Over the years, many former pupils have achieved distinction in government, at either a local or national level, while others have played important roles as senior civil servants.
A pupil at Park Place, he was the first Harris FP to become Lord Provost of Dundee.
Leaving the Harris in 1906, he studied at Edinburgh where he achieved the distinction of a double first in history and philosophy. This was followed by a Civil Service career where he rose to a senior position in the Colonial Office.
Charles Cunningham was dux medallist in 1924. This was followed by university at St. Andrews. From university, he entered the Scottish Office and began to rise through the ranks. He was appointed Private Secretary to the Under-Secretary for Scotland (replacing William Murrie) and was then promoted to Secretary of the Scottish Home Department. He was then further promoted to the rank of Permanent Under-Secretary of State at the Home Office. His long and distinguished careers was recognised by the honour of a knighthood.
A pupil at Park Place, he was elected as Member of Parliament for a Middlesex constituency.
William Dick entered the sixth standard class at Park Place on the opening day and left the ninth and highest class in 1889 as dux medallist. A distinguished university career earned him the degrees of M.A., LL.B and his expertise in legal matters subsequently saw him appointed as a K.C. He then entered the Civil Service through its Irish branch and rose to be Land Purchase Trustee for Northern Ireland.
He left Park Place as dux medallist in 1905 to continue his studies at Cambridge. This led to an appointment with the Meteorological Office and a successful career which culminated in his appointment as head of the Meteorological Department in Scotland.
A pupil at the Harris during the war years, he nevertheless shrugged off the difficulties and uncertainties of that time and qualified as a chartered accountant in 1950. A growing interest in politics then saw him unsuccessfully contest two parliamentary elections before winning a sensational victory over the then Under-Secretary for Scotland to become Member of Parliament for the Craigton Division of Glasgow. In 1964, after five years as a back bencher, he was appointed Parliamentary Under-Secretary for Defence for the R.A.F. and, two years later, became Parliamentary Under Secretary at the Scottish Office. Further promotion followed in 1974 with an appointment as Minister of State at the Scottish Office before he attained full cabinet rank with his appointment as Secretary of State for Scotland, also receiving the honour of becoming a Privy Councillor. In 1988 he left Parliament, by applying for the Chiltern Hundreds, to take up the post of European Commissioner for Regional Policy and Cohesion which he held until 1995. In 1999-2001 he chaired the Millan Committee which proposed reforms to the provision of Mental Health care in Scotland.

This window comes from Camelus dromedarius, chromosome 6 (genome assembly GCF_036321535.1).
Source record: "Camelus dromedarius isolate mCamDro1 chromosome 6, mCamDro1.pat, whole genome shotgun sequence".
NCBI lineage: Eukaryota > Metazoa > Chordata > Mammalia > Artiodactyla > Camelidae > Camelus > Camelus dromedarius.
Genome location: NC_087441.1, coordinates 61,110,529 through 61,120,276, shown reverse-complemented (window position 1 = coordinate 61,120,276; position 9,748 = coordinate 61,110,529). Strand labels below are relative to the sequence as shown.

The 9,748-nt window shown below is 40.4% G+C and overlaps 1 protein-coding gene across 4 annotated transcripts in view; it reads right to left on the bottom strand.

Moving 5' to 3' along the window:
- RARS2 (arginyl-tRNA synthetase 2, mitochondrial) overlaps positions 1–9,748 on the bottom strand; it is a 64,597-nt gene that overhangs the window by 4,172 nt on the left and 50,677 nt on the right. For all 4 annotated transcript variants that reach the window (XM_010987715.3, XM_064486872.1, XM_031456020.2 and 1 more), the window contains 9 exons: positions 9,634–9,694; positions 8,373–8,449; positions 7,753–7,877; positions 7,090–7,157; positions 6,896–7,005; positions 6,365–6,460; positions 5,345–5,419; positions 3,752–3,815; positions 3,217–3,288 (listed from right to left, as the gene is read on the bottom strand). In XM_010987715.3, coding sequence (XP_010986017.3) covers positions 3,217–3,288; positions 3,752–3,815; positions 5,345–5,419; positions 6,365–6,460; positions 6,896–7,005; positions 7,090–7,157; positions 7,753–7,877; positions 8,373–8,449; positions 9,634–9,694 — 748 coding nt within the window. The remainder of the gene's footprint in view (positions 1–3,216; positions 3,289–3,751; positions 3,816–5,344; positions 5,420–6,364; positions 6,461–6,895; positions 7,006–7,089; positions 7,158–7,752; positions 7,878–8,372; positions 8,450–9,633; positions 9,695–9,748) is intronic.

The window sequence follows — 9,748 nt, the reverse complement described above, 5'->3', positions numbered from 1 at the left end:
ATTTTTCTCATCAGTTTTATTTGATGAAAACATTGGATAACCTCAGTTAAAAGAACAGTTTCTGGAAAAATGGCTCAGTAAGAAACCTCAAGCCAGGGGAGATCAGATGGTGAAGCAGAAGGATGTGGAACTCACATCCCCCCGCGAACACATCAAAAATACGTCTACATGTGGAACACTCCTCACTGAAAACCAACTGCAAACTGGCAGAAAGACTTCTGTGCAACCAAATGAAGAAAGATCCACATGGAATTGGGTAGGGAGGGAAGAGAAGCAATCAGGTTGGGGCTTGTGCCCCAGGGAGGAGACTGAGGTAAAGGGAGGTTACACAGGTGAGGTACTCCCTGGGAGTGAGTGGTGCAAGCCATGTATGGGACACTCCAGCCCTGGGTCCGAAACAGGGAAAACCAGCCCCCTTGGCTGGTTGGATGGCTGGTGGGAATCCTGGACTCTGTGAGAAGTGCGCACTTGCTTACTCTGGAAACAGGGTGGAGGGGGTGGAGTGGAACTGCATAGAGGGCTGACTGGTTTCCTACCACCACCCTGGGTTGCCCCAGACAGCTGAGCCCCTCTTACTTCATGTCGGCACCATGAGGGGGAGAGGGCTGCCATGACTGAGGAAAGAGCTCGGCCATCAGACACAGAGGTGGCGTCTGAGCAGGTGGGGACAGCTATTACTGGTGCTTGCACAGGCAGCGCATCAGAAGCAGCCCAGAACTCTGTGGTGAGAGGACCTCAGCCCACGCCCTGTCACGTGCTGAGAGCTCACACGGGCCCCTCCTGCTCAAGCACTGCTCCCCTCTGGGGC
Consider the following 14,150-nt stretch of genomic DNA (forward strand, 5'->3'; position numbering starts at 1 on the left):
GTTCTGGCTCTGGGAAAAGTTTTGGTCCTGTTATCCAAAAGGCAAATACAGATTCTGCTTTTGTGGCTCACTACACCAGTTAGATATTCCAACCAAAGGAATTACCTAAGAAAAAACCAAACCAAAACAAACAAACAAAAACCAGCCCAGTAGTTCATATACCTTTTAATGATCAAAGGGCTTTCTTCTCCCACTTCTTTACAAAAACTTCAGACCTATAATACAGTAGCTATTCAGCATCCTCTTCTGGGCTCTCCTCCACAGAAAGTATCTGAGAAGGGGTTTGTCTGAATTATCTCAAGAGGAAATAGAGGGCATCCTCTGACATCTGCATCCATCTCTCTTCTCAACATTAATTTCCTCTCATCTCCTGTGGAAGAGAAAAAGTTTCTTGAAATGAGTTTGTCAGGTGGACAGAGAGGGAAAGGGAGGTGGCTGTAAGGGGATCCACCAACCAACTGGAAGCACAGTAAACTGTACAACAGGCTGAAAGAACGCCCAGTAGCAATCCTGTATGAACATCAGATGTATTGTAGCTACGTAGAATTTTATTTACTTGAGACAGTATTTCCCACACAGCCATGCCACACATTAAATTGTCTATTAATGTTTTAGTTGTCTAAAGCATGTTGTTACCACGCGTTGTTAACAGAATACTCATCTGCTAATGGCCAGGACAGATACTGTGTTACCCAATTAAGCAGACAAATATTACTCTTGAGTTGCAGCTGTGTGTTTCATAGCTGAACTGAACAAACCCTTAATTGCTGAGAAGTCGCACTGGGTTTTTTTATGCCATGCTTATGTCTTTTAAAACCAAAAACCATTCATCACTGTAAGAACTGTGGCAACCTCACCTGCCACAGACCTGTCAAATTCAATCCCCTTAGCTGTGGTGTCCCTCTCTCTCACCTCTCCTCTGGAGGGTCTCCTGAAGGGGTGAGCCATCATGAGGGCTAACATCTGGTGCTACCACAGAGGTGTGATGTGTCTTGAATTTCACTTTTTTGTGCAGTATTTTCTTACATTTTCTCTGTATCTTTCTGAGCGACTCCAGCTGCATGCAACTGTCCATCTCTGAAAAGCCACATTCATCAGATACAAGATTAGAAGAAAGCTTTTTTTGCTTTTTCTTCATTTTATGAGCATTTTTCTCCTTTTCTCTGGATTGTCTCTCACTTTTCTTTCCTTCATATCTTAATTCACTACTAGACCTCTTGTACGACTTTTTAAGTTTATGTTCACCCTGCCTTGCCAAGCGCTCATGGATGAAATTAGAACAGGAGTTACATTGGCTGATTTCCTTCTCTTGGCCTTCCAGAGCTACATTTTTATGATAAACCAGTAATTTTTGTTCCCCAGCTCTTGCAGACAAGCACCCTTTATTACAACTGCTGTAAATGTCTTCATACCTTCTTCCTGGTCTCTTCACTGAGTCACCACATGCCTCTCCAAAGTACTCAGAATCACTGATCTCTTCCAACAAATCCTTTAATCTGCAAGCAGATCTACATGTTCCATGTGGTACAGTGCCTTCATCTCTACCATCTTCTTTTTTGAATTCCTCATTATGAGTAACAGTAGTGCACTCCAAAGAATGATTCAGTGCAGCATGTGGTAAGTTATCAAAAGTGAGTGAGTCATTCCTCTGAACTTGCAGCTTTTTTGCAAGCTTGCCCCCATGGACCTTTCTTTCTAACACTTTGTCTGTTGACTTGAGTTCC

William Murrie was dux medallist in 1922. This was followed by university at Edinburgh and Oxford. From university, he entered the Scottish Office and began to rise through the ranks. First, he was appointed Private Secretary to the Under-Secretary for Scotland and was then appointed as Secretary of the Scottish Education Department. This was followed by an appointment as Secretary of the Scottish Home Department (succeeding Charles Cunningham). This long and distinguished career was recognised by the honour of a knighthood.
Sir John Phin received his early education at the Harris and, after a successful business career, took a close interest in civic affairs. He served as Convener of several committees of the Corporation of Dundee and, while Works Convener, was involved in the construction of the City Square. He was Magistrate and City Treasurer and served as Lord Provost from 1935 to 1940. In 1938, he was awarded the honorary degree of Doctor of Laws and received further honours in 1941 when he was knighted and appointed Deputy Lieutenant of the County and City of Dundee.
A pupil at Perth Road, he emigrated to Rhodesia where he had a long and distinguished career in government service, culminating in his appointment as Secretary to the Treasury and in the award of an honorary degree of Doctor of Laws from the University of Zimbabwe.